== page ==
This book examines childcare in ancient Indian health systems from the perspective of developmental psychology. The author extensively studies ancient texts and charts from Ayurveda, Unani, Siddha and Tibetan medicines and analyses how gleanings from these systems can be useful in creating preferred practices for modern childcare systems. Though the four systems originated in different geographical regions, they share many common core constructs of a holistic approach consisting of mind-body unity. The core of psychological healing in these systems rests on bringing about harmony and…mehr
This book examines childcare in ancient Indian health systems from the perspective of developmental psychology. The author extensively studies ancient texts and charts from Ayurveda, Unani, Siddha and Tibetan medicines and analyses how gleanings from these systems can be useful in creating preferred practices for modern childcare systems.
Though the four systems originated in different geographical regions, they share many common core constructs of a holistic approach consisting of mind-body unity. The core of psychological healing in these systems rests on bringing about harmony and balance of disturbed functions through diet, daily regimen and drugs. However, despite commonalities, understanding of childcare in the four systems varies a great deal. The differences seem to be rooted in local sociocultural, religious and folk healing practices. Remarkably, in all of them, prescriptions of drugs and behaviour are psychologically grounded and uncannily modern from the perspective of developmental psychology. The book raises the following questions as important for further research: whether holistic approaches be adopted for the empirical study of indigenous health systems, where their strength lies; whether personality frameworks identified in the four systems can be incorporated into contemporary medical practice to its advantage; whether preferred childcare practices among the four systems can be studied empirically in current paediatric, psychological and parenting research; and whether faith, if it is of importance to the patient, can be incorporated as an element into contemporary medical practice.
Malavika Kapur is Visiting Professor at the National Institute of Advanced Studies, Bangalore. Earlier, she was the Professor and Head of the Department of Clinical Psychology at the National Institute of Mental Health and Neurosciences, Bangalore. She has a Ph.D. in clinical psychology and has 12 books and over 120 publications in peer-reviewed journals to her credit. She is a Fellow of the Indian Association of Clinical Psychologists and the Indian Association of Child and Adolescent Mental Health and the British Psychological Society. Recently, she has been honoured by the National Academy of Psychology with an honorary fellowship and a lifetime achievement award. She has been a consultant for organizations such as the World Health Organization, University Grants Commission, Government of India; the National Council for Educational Research and Training; National Institute of Public Cooperation and Child Development; the Indian Council of Medical Research; and the Indian Council of Social Science Research. She has been twice awarded a scholar in residency at the Study and Conference Centre in Bellagio, Italy, by the Rockefeller Foundation. She has been on the advisory group of the ICD revision of child psychiatric disorders at the WHO Mental Health and Substance Abuse Division, Geneva, from March 2010. Professor Kapur has a deep interest in culturally embedded psychological assessments and interventions for children with mental health problems. She also works with disadvantageous school children in urban, rural and tribal areas to promote their psychosocial development, using child-centred play way methods. She writes fiction for adults and children and has recently published a fictionalised version of the Kashyapa Samhita as a novel.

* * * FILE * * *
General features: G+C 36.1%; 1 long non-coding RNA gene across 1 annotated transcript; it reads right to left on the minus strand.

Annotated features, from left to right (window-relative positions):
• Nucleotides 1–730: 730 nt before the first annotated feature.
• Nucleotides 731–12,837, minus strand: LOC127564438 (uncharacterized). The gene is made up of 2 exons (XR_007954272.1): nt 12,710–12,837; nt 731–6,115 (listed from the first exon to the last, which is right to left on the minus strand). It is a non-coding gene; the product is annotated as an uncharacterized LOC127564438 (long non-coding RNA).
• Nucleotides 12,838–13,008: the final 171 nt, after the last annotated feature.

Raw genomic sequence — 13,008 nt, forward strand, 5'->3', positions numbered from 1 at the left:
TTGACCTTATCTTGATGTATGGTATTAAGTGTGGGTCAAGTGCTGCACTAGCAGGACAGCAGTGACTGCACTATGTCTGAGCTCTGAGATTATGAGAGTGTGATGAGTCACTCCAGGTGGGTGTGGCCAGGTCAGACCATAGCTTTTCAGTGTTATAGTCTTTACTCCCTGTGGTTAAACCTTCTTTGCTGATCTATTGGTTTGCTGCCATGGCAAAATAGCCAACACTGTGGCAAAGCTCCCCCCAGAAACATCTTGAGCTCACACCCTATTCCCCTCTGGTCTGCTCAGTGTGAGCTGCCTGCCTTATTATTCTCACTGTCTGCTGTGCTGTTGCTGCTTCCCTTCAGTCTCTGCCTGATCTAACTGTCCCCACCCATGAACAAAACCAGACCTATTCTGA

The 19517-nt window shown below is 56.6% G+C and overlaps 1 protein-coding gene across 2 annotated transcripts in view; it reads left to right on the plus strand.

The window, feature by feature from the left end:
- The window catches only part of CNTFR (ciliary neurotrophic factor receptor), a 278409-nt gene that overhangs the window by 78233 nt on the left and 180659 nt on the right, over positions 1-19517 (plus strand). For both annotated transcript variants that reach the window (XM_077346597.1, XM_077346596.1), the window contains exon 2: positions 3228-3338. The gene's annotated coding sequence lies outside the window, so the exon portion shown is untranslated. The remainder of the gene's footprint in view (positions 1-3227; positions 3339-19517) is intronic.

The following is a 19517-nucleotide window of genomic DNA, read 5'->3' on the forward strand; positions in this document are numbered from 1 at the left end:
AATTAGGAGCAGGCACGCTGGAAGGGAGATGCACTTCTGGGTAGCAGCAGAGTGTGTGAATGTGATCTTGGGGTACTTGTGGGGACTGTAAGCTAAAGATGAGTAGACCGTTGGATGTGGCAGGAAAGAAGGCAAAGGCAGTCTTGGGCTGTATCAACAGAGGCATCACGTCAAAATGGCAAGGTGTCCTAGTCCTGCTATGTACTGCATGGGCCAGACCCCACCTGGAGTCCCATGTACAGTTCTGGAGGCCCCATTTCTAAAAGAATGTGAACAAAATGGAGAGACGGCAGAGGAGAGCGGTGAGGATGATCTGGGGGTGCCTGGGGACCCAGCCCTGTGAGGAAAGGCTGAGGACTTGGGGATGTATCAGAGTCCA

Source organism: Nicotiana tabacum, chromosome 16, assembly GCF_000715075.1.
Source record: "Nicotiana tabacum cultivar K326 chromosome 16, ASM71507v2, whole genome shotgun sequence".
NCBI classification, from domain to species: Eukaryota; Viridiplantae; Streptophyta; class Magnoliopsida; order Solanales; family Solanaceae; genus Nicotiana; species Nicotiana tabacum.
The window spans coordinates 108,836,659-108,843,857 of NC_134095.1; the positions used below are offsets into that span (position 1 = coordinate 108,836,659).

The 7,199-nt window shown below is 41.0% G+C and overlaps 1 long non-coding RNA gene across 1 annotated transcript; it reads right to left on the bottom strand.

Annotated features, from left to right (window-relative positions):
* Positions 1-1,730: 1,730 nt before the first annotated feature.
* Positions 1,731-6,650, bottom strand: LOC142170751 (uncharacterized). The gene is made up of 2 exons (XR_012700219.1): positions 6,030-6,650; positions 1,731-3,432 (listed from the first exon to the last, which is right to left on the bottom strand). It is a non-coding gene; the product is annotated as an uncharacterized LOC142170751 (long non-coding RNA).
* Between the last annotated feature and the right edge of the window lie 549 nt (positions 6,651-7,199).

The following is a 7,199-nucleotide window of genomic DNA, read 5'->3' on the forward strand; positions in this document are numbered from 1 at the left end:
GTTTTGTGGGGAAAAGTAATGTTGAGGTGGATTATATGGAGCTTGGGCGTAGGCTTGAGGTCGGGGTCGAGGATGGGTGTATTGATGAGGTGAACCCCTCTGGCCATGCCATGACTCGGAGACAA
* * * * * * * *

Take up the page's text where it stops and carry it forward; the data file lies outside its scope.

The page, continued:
PART- I. Indigenous Systems of Medicine.- Part I.I: Ayurveda.- Chapter 1. Introduction.- Chapter 2. Basic Principles of Ayurveda.- Chapter 3. Developmental Approach to Child Care.- Chapter 4. Disorders of the Newborn.- Chapter 5. Common Childhood Disorders and Treatments.- Chapter 6. Serious Disorders of Childhood and Treatments.- Part-I.II: Unani Medicine (Altib).- Chapter 7. Basic Principles of Unani System.- Chapter 8. Developmental Approach to Child Care.- Chapter 9. Diseases of Children and Some Common Treatments.- Part-I.III: Siddha Medicine.- Chapter 10. Basic Principles of Siddha System.- C hapter 11. Developmental Approaches to Child Care (Balavagadam).- Chapter 12. Disorders of Childhood and Treatments.- Part I.IV: Tibetan Medicine.- Chapter 13. Basic Principles of Tibetan Medicine.- Chapter 14. Developmental Approach to Child Care.- Chapter 15. Common Childhood Disorders and Treatments.- Chapter 16. Serious Disorders of Childhood and Treatments.- PART- II. Gleanings from a Developmental Perspective.- Chapter 17. Gleanings from Ayurveda.- Chapter 18. Gleanings from Unani Medicine.- Chapter 19. Gleanings from Siddha Medicine.- Chapter 20. Gleanings from Tibetan Medicine.- Chapter 21. Reflections on Child Care Across Systems.- Chapter 22. Implications for Theory, Practice and Research.
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